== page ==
Empty Chinese Houses

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"Empty Chinese Houses"

When I was in China last year there were certainly visible signs of a real estate bubble, and there’s tons of reporting to back that up. But I also continue to be somewhat confused by the concept of such a bubble in a country like China that continues to feature hundreds of millions of people living in plainly substandard housing. For example, Sarah Goodyear writes the following about an Australian TV report on new Chinese ghost cities:

According to Hong Kong-based real estate analyst Gillem Tulloch, who is interviewed in the piece, the housing units are priced well above what an average Chinese person can afford. The result, he says, is a housing bubble that is terrifying in size, “a property bubble like which I don’t think we’ve ever seen,” he says. “It will make the United States pale in comparison. It’s said that there’s around 64 million empty apartments…. It’s essentially the modern equivalent of building pyramids. It doesn’t add to the betterment of people’s lives, all it does is it promotes GDP.”

As the Dateline report points out, there are indeed tens of millions of Chinese people who would like to own their own homes—but the urban development the government has backed is creating housing stock that is hopelessly out of their reach, even as it destroys old neighborhoods and cities at a feverish pace.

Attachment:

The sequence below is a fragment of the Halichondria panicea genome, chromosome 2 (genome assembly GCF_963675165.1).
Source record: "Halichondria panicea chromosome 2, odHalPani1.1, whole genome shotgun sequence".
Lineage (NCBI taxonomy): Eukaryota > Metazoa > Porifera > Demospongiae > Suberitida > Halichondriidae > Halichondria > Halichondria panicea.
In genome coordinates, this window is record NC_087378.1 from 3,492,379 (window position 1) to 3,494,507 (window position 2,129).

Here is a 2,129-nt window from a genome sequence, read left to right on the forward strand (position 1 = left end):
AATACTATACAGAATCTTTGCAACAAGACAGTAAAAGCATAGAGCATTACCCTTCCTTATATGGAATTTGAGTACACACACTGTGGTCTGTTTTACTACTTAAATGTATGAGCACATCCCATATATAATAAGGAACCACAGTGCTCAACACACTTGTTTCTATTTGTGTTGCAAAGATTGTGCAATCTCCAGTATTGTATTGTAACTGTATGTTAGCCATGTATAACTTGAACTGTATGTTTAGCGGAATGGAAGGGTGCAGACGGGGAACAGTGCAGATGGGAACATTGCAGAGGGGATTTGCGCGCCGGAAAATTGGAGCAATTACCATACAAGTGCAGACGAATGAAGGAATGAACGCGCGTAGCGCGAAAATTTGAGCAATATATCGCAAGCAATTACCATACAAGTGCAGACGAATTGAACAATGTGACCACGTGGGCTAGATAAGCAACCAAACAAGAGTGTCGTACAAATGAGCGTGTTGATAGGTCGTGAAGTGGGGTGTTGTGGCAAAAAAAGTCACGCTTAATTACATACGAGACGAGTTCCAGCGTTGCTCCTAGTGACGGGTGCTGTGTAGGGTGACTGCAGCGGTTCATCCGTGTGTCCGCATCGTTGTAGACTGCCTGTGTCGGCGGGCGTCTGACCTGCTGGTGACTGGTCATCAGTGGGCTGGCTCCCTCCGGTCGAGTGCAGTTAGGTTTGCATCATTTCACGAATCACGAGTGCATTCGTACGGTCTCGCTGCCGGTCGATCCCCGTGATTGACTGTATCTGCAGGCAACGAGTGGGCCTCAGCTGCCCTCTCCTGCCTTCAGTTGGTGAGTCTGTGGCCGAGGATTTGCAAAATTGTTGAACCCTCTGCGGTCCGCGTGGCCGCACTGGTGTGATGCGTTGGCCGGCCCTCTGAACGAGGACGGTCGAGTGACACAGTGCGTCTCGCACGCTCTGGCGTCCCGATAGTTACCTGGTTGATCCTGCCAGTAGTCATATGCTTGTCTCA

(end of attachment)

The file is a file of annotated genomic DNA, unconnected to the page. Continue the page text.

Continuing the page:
If you have a lot of housing units whose current sale price is unrealistically high given the average income of Chinese households, then clearly prices need to fall. And there will be economic consequences to that. But how is it that it “doesn’t add to the betterment of people’s lives”? The price of the houses won’t fall to zero, after all, it will fall to some level that’s realistic given the average income of Chinese households. And once it’s reached that level, people will move into the houses. Houses that are better than the houses they’re currently living in.

In other words, there are two kinds of problems with a real estate boom. One is potential financial fallout. But another is the idea of just over-investing in new houses. Given that back in 2000 Americans already enjoyed the largest, nicest houses in the world overbuilding seems like it was really wasteful. Not just a little not-so-efficient and non-optimal, but really and truly a giant waste. But China’s not really like that. If the upshot of the building boom is that everyone gets a nicer house, then that’s nicer houses for people who are currently living in really crappy houses. That might not be the optimal allocation of capital, but it’s not nothing either.

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